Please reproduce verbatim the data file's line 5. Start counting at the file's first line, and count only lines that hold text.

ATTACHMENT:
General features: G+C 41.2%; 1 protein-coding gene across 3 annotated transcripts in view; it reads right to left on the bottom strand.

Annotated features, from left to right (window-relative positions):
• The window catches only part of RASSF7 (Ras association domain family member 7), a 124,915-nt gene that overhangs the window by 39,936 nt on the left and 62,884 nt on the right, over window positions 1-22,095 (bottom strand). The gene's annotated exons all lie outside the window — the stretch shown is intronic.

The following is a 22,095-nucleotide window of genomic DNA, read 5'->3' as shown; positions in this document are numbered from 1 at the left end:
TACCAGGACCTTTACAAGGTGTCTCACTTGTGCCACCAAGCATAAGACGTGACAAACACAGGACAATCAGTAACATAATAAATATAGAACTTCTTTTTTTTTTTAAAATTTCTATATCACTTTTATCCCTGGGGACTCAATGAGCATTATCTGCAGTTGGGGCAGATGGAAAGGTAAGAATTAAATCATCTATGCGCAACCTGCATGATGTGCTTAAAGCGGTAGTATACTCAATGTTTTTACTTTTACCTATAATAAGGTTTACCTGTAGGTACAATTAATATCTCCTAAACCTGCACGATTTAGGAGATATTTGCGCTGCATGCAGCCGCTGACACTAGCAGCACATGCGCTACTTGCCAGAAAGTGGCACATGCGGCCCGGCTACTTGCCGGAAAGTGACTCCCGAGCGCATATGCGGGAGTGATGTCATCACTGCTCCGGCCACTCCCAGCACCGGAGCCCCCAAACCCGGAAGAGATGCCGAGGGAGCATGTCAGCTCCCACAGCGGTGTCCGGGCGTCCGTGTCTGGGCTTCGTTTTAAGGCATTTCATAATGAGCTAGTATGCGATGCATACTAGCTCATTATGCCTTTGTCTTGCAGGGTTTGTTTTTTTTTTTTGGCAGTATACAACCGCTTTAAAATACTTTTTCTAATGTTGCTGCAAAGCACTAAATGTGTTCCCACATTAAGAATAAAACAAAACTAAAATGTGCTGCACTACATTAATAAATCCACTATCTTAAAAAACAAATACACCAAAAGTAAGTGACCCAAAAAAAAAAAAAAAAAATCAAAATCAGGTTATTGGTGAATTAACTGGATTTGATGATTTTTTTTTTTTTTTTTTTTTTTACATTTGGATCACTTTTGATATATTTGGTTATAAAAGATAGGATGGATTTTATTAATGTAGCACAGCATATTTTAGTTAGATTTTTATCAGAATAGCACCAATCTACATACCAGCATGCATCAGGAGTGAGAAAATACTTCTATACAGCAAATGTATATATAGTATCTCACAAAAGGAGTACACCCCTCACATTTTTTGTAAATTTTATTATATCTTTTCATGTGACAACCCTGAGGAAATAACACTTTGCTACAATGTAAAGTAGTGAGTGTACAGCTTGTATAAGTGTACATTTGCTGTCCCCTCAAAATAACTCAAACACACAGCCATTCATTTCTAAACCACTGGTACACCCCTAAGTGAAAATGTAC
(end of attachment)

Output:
TACCAGGACCTTTACAAGGTGTCTCACTTGTGCCACCAAGCATAAGACGTGACAAACACAGGACAATCAGTAACATAATAAATATAGAACTTCTTTTTTTTTTTAAAATTTCTATATCACTTTTATCCCTGGGGACTCAATGAGCATTATCTGCAGTTGGGGCAGATGGAAAGGTAAGAATTAAATCATCTATGCGCAACCTGCATGATGTGCTTAAAGCGGTAGTATACTCAATGTTTTTACTTTTACCTATAATAAGGTTTACCTGTAGGTACAATTAATATCTCCTAAACCTGCACGATTTAGGAGATATTTGCGCTGCATGCAGCCGCTGACACTAGCAGCACATGCGCTACTTGCCAGAAAGTGGCACATGCGGCCCGGCTACTTGCCGGAAAGTGACTCCCGAGCGCATATGCGGGAGTGATGTCATCACTGCTCCGGCCACTCCCAGCACCGGAGCCCCCAAACCCGGAAGAGATGCCGAGGGAGCATGTCAGCTCCCACAGCGGTGTCCGGGCGTCCGTGTCTGGGCTTCGTTTTAAGGCATTTCATAATGAGCTAGTATGCGATGCATACTAGCTCATTATGCCTTTGTCTTGCAGGGTTTGTTTTTTTTTTTTGGCAGTATACAACCGCTTTAAAATACTTTTTCTAATGTTGCTGCAAAGCACTAAATGTGTTCCCACATTAAGAATAAAACAAAACTAAAATGTGCTGCACTACATTAATAAATCCACTATCTTAAAAAACAAATACACCAAAAGTAAGTGACCCAAAAAAAAAAAAAAAAAATCAAAATCAGGTTATTGGTGAATTAACTGGATTTGATGATTTTTTTTTTTTTTTTTTTTTTTACATTTGGATCACTTTTGATATATTTGGTTATAAAAGATAGGATGGATTTTATTAATGTAGCACAGCATATTTTAGTTAGATTTTTATCAGAATAGCACCAATCTACATACCAGCATGCATCAGGAGTGAGAAAATACTTCTATACAGCAAATGTATATATAGTATCTCACAAAAGGAGTACACCCCTCACATTTTTTGTAAATTTTATTATATCTTTTCATGTGACAACCCTGAGGAAATAACACTTTGCTACAATGTAAAGTAGTGAGTGTACAGCTTGTATAAGTGTACATTTGCTGTCCCCTCAAAATAACTCAAACACACAGCCATTCATTTCTAAACCACTGGTACACCCCTAAGTGAAAATGTAC